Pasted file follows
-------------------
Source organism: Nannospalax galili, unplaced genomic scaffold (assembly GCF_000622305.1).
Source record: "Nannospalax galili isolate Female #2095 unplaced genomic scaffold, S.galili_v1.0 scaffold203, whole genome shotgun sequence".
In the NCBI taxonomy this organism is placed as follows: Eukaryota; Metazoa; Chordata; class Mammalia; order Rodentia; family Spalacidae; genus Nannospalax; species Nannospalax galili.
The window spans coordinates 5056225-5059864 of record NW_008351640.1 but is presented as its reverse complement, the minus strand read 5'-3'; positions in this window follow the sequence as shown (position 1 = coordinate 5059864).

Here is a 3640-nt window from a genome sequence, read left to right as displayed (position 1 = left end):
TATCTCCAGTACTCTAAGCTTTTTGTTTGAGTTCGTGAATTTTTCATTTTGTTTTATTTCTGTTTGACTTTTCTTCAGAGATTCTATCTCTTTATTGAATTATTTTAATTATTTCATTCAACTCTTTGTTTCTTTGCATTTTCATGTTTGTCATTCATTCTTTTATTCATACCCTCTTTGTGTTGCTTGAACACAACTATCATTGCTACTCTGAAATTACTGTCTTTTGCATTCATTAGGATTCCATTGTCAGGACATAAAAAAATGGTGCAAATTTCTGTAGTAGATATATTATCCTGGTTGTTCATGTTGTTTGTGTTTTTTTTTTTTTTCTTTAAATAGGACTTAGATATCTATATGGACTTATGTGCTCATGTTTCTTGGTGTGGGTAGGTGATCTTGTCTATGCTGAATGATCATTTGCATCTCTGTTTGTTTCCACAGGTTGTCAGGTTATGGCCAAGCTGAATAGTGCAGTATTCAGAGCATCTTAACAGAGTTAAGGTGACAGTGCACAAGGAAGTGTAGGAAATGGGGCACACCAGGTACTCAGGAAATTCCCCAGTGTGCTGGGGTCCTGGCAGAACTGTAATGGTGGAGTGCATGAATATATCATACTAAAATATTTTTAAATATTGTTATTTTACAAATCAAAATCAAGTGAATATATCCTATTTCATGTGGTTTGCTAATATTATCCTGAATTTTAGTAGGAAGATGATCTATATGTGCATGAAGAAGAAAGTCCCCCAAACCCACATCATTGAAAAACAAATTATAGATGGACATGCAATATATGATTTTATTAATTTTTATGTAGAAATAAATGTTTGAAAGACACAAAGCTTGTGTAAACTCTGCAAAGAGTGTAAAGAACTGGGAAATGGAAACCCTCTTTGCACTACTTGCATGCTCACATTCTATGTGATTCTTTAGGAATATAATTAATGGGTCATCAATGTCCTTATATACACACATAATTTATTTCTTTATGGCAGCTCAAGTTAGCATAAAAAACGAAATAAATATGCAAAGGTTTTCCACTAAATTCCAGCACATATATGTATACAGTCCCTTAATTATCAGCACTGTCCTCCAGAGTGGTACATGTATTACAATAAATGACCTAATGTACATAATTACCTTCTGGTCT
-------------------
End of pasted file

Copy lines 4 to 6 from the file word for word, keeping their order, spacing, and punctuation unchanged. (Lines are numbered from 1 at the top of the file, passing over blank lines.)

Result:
The window spans coordinates 5056225-5059864 of record NW_008351640.1 but is presented as its reverse complement, the minus strand read 5'-3'; positions in this window follow the sequence as shown (position 1 = coordinate 5059864).

Here is a 3640-nt window from a genome sequence, read left to right as displayed (position 1 = left end):
TATCTCCAGTACTCTAAGCTTTTTGTTTGAGTTCGTGAATTTTTCATTTTGTTTTATTTCTGTTTGACTTTTCTTCAGAGATTCTATCTCTTTATTGAATTATTTTAATTATTTCATTCAACTCTTTGTTTCTTTGCATTTTCATGTTTGTCATTCATTCTTTTATTCATACCCTCTTTGTGTTGCTTGAACACAACTATCATTGCTACTCTGAAATTACTGTCTTTTGCATTCATTAGGATTCCATTGTCAGGACATAAAAAAATGGTGCAAATTTCTGTAGTAGATATATTATCCTGGTTGTTCATGTTGTTTGTGTTTTTTTTTTTTTTCTTTAAATAGGACTTAGATATCTATATGGACTTATGTGCTCATGTTTCTTGGTGTGGGTAGGTGATCTTGTCTATGCTGAATGATCATTTGCATCTCTGTTTGTTTCCACAGGTTGTCAGGTTATGGCCAAGCTGAATAGTGCAGTATTCAGAGCATCTTAACAGAGTTAAGGTGACAGTGCACAAGGAAGTGTAGGAAATGGGGCACACCAGGTACTCAGGAAATTCCCCAGTGTGCTGGGGTCCTGGCAGAACTGTAATGGTGGAGTGCATGAATATATCATACTAAAATATTTTTAAATATTGTTATTTTACAAATCAAAATCAAGTGAATATATCCTATTTCATGTGGTTTGCTAATATTATCCTGAATTTTAGTAGGAAGATGATCTATATGTGCATGAAGAAGAAAGTCCCCCAAACCCACATCATTGAAAAACAAATTATAGATGGACATGCAATATATGATTTTATTAATTTTTATGTAGAAATAAATGTTTGAAAGACACAAAGCTTGTGTAAACTCTGCAAAGAGTGTAAAGAACTGGGAAATGGAAACCCTCTTTGCACTACTTGCATGCTCACATTCTATGTGATTCTTTAGGAATATAATTAATGGGTCATCAATGTCCTTATATACACACATAATTTATTTCTTTATGGCAGCTCAAGTTAGCATAAAAAACGAAATAAATATGCAAAGGTTTTCCACTAAATTCCAGCACATATATGTATACAGTCCCTTAATTATCAGCACTGTCCTCCAGAGTGGTACATGTATTACAATAAATGACCTAATGTACATAATTACCTTCTGGTCT